Separate school class picnic 1917. back E. Fortin, B. Martin, A. Petrosky, C. Bouillon, H. Vezina. 2nd row H. Seymour, B. Downey, C. Martin, H. Burch, I. Mulligan, E. Perfetto. Third row L. Brunette, M. Stadnisky, E. Fortin, A. Blais, J. Stokes. Front V. Downey, L. Hertopan

Charles Mulligan takes class for sleigh ride. Charles Mulligan was a relative  of MJM

Thursday, June 15, 2017

Florence and Simon Kruger played important roles in community and Sacred Heart Church in Chapleau

Florence and Simon Kruger, who both arrived in Chapleau in 1907, played important roles in the life and times of the community and Sacred Heart Roman Catholic Church for many years.

Florence Fitzpatrick, born of Irish parents, and Simon Kruger who was of German-Polish descent, both from the Ottawa valley, met in Chapleau, and were married in 1911.

In 1907,  she was the teacher at the public school, while her future husband arrived to be the bookkeeper at Smith and Chapple Ltd. Both were college graduates in their respective fields. A year later Mr. Kruger accepted position as clerk to locomotive chairman at the CPR, later becoming a fireman and engineer. Mrs. Kruger became the first principal of Sacred Heart Roman Catholic School.

They had four children: Rita, Lou, Joan and Helen.

From the time of their arrival they were an integral part of the life and work of Sacred Heart Roman Catholic Church, according to an article prepared by their daughter Helen marking the 100th anniversary of the parish.

Mrs. Kruger was president of the League of the Sacred Heart and promoted its work for more than 30 years, and was a member of the Catholic Women's League for over 50 years. She was corresponding secretary of the Chapleau council, and served as president for three different terms.
click on image to enlarge

She was also instrumental in raising funds to pay off the church's debt organizing the first St. Patrick's Tag Day and tea. She also compiled  the history of the Chapleau Council from 1921 to 1964.

At the Diocesan level she served as president for three different two years terms and also as treasurer and secretary.




In 1964 it was a memorable occasion for Mrs. Kruger when at the Diocesan level she was honoured by receiving the first life membership.

Mr. Kruger was a charter member, honorary member and Grand Knight of the Msgr Gascon Council of the Knights of Columbus. He was also well known within the church for his rendition of "The Magnificat" at Sunday Vespers while a member of the church's mixed choir.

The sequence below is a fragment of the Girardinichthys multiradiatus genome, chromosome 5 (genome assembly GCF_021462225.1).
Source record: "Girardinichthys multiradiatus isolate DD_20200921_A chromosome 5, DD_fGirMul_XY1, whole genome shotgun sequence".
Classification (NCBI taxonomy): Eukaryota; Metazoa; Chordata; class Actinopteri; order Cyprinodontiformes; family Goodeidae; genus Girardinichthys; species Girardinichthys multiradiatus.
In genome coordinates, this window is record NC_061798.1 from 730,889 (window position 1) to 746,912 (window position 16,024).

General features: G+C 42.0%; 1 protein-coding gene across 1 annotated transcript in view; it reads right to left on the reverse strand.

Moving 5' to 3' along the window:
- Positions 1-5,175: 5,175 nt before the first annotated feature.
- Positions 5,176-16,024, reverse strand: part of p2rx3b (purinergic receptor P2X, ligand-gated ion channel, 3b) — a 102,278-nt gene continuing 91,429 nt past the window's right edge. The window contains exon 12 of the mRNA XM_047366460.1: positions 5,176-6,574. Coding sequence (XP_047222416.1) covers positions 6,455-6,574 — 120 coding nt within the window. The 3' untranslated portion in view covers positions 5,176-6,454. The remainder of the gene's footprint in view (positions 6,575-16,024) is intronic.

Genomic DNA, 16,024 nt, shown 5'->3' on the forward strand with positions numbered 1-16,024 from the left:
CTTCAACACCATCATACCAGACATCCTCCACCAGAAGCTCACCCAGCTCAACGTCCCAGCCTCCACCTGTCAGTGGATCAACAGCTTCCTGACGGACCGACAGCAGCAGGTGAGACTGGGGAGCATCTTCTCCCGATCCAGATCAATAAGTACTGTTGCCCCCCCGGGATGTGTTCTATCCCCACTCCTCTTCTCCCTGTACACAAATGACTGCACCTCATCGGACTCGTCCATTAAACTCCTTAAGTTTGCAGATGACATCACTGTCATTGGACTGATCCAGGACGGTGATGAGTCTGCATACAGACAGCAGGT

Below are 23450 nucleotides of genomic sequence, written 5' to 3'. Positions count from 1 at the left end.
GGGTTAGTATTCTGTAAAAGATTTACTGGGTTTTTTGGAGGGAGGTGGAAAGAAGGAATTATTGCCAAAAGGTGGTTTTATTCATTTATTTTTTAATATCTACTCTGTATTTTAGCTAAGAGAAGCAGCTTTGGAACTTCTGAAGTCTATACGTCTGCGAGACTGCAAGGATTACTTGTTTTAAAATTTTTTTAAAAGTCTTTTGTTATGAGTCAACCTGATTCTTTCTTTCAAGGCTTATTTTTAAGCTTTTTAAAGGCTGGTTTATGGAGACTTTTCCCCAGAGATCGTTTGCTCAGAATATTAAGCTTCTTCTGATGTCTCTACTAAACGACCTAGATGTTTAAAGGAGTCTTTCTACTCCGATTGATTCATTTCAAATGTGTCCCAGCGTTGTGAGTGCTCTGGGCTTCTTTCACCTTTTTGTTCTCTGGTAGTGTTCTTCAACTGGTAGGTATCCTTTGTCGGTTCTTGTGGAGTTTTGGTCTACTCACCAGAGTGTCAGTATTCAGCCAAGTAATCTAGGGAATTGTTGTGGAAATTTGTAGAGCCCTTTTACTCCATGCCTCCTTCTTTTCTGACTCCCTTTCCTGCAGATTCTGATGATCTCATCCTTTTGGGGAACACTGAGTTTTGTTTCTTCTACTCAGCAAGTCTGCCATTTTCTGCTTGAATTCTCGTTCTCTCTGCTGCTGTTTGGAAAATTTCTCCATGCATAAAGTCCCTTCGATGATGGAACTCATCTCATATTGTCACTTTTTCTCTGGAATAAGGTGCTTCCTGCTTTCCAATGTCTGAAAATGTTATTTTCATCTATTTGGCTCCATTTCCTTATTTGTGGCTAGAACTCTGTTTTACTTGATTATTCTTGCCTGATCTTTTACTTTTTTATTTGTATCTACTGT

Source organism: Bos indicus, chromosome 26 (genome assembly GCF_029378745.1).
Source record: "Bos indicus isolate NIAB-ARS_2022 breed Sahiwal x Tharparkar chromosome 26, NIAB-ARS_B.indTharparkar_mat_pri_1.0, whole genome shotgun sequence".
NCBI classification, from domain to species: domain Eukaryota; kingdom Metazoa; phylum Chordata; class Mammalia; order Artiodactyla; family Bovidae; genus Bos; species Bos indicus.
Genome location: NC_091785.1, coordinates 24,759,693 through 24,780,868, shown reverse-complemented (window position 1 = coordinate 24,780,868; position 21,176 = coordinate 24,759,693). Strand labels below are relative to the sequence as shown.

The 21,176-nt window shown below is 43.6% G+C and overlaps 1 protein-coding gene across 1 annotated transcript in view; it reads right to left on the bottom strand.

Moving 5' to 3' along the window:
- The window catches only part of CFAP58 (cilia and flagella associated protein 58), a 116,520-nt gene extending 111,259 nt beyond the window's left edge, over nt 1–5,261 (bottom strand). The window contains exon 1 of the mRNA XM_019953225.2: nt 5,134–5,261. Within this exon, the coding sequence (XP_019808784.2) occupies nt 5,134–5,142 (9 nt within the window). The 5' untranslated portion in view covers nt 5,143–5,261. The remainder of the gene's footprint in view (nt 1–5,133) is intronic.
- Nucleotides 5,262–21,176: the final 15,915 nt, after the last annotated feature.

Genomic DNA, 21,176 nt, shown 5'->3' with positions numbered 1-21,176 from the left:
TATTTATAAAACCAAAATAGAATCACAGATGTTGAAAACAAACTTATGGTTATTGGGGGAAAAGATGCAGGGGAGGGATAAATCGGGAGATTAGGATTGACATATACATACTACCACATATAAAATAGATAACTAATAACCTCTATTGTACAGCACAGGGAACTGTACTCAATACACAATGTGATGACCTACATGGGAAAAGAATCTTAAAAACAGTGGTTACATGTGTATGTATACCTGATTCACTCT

He served for many years as a trustee on the separate school board including time as secretary-treasurer and chairman, and as Roman Catholic representative on the high school board for 25 years.




He also served as chairman of the Grievance Committee for the Brotherhood of Locomotive Firemen and Engineers for many years.

While researching this column it was interesting to learn that in 1911, Mr. Kruger and my grandfather Harry Morris, played on the hockey team that won the McEwen Cup, for the town championship. In an article, Mr. Kruger was described as a "rugged defenseman" for years on the CPR Shops hockey team.

 He was also an avid tennis player and was involved in implementing the gym equipment in the St John's Memorial Hall in 1920. (now the home of Branch 5 of the Royal Canadian Legion)

Mrs. Kruger was an active member of the Ladies Auxiliary to Lady Minto Hospital, the Canadian Club and the Chapleau branch of the Canadian Red Cross Society, especially during World War I and World War II.

I extend my most sincere thanks to Ann (Bedford) Midgley for her great assistance in providing me with information fro this column  about her grandparents. Much appreciated Ann. My email is mj.morris@live.ca

Names for hockey team

Chapleau Hockey Team and executive in 1912. This was the days of a seven-man hockey team.
Back row left to right: Fred Leclair, Dr. J.J. Sheehan, Oliver Lesak, B.E. Lewery, Fred Knox, H.S. Meller.
Centre row left to right: Simon Kruger, Tom Thomson, Oscar Tremblay, Omar Royal, Gordon Sheppard.Front row left to right: D.O. Payette Ernie Cressey, T.H. Wolfe









Thursday, June 8, 2017

Walter Leigh 'honoured and respected' Chapleau citizen started railroading on wood burning locomotives

Ina Robinson, Charles Reid. Mr Leigh
When Walter Leigh first started railroading, "those were the days" of wood burning locomotives and a round trip between divisional points on some occasions took about a week, according to an article by Margaret "Maggie " Costello in the Sudbury Star.

Maggie was paying tribute to one of Chapleau's "long familiar figure, honoured and respected" during the 60 years he had lived in the community.

Born in Toronto in 1868, he began railroading as a fireman in 1887 in southern Ontario, moving to Chapleau in 1900. Mr. Leigh died at age 93 in 1963. He worked up to engineer retiring in 1935.

Maggie wrote that in his early days of railroading before locomotives were converted to coal, it took about three loads of coal in the tender to move  a train between divisional points, adding it sometimes took a week to make round trip.